ultimately delivered the trial the old régime could not fulfill.
• Badly armed and poorly led, Russian armies underwent disastrous
fatalities in campaign after campaign against German armies.
• The war made revolution certain in two ways: it showed Russia was no
longer a military match for the nations of Central and Western Europe,
and it despairingly distorted the economy.
First Revolution (February 1917)
• Demonstrations resulting from shortage of food broke out in the capital,
Petrograd (formerly Saint Petersburg), on February 24 (N.S. March 8);
when most of the Petrograd battalion joined the uprising, Tsar Nicholas II
was forced to step down on March 2 (N.S. March 15).
• When his brother, Grand Duke Michael, turned down the throne, more than
300 years of the Romanov dynasty’s rule ended.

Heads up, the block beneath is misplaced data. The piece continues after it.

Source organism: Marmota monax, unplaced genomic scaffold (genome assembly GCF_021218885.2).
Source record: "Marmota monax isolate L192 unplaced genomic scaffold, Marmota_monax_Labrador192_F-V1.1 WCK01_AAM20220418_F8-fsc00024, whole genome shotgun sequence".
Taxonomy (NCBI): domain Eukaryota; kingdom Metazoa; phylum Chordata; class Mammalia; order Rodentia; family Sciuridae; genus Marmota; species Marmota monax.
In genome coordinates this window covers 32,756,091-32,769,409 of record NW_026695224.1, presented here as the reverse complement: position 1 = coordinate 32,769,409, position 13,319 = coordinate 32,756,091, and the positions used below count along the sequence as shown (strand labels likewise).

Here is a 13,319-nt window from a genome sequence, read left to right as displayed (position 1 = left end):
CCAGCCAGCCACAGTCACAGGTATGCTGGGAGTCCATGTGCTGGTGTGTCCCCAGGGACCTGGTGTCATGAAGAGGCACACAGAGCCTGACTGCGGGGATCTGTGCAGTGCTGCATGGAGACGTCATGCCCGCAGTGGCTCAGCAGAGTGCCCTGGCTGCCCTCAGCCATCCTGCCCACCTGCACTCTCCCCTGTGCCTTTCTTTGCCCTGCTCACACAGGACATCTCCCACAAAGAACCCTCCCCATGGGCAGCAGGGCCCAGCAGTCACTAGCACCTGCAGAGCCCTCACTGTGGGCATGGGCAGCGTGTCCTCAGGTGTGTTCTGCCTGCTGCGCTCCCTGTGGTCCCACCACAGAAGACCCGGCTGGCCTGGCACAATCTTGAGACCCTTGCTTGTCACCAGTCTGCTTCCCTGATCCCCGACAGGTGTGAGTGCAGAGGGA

March 16, 1917 publication of the New-York
Tribune the day after Nicholas II’s abdication
Wives of soldiers demand increased allocations in a demonstration
beside the Nevsky Prospect, Petrograd, on International Women’s Day,
• A commission of the Duma assigned a Provisional Government to succeed the
autocracy, but it dealt with an opponent in the Petrograd Soviet of Workers’ and
• The 2,500 delegates to this soviet were chosen from factories and military units in and
• The Soviet momentarily proved that it had superior authority over the Provisional
Government, which preferred to continue Russia’s involvement in World War I.
• On March 1 (N.S. March 14), the Soviet delivered its famous Order No. 1, which
commanded the military to obey only the orders of the Soviet and not those of the